When Marty and Kris Travis first founded Stewards of the Land, a cooperative of local family farmers in Illinois, they were fledgling farmers themselves.
“This was before any local food thing hit in this part of the state,” Marty Travis said. “Still, we felt like we wanted to do something to provide great, healthy food to the local community.”
At the time, Travis and his wife lived on Spence Farm, his family farmstead, with their son, Will. Though the 160-acre farm had been in his family for 175 years, his parents never worked the land. Tenant farmers managed the land throughout his childhood.
“If you step back and look at the big picture, there is a major concern with federal agriculture policy that basically directs a lot of money to one type of farming.”
–Susan Prolman, Executive Director, National Sustainable Agriculture Coalition
The National Sustainable Agriculture Coalition strives to serve as a voice for the small, mid-sized, and mixed-use farmer. According to the coalition’s website, their mission is to foster an agricultural environment where “a safe, nutritious, ample, and affordable food supply is produced by a legion of family farmers who make a decent living pursuing their trade, while protecting the environment, and contributing to the strength and stability of their communities.”
Former Dorm Room Fish Farmer Scales; Barramundi Becomes Star of Worldwide Sustainable Aquaculture OperationSeptember 18, 2012 | Noelle Swan
Josh Goldman started raising fish in his dorm room in 1983. Today, his company Australis Aquaculture, LLC, which is headquartered in a small town in Western Massachusetts, operates one of the world’s largest indoor fish farming facilities as well as several offshore fish farms in Vietnam. The star of his operation is the little known (at least around the United States) Barramundi fish.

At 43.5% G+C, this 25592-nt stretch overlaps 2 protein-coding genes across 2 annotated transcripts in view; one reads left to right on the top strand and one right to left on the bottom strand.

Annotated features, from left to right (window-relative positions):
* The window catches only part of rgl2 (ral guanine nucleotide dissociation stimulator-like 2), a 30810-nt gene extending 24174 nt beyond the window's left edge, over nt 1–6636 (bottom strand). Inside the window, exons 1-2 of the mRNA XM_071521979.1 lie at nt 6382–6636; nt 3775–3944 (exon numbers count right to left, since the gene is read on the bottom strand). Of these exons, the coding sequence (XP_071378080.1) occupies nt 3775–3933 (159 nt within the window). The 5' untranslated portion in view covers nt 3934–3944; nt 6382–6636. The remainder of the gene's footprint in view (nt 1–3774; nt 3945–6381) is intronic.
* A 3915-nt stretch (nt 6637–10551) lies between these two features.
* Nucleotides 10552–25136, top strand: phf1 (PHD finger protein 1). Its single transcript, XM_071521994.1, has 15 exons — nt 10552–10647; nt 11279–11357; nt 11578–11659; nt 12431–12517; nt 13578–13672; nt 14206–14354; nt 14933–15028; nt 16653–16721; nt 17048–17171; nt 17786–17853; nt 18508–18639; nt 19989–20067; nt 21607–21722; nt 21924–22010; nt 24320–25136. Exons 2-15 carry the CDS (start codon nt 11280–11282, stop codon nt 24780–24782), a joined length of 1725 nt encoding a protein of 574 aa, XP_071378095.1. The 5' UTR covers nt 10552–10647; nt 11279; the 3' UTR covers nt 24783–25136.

Lates calcarifer, also known as the Barramundi or the Asian seabass, hails from the Indo-West Pacific region and Goldman thinks it is going to blow tilapia and farm-raised salmon right out of the water.
When Bill Suhr started Champlain Orchards in 1998, he knew nothing about growing fruit. At 25-years-old, with a few years experience as an environmental consultant, he decided he wanted to farm the land. Unsure of what kind of farm he was looking for, he rented a room from a woman named in the Lake Champlain area and started touring properties. His landlord suggested that he might enjoy running an orchard, a prediction Suhr says turned out to be “spot on.”
In 1998, a group of Cambodian immigrants and former farmers living in the economically depressed city of Lowell, Massachussets reached out to Tufts University for help. Their objective: to learn the business side of farming. Out of this request emerged the New Entry Sustainable Farming Project, a partnership between Community Teamwork, Inc. – a community action action agency based in Lowell, MA – and the Tufts University Friedman School of Nutrition.
Immigrants have flocked to Lowell since the days of the mills. Once hailed as the cradle of the American industrial revolution, the city fell into a deep depression with the collapse of the New England textile industry nearly a century ago and has been trying recover ever since.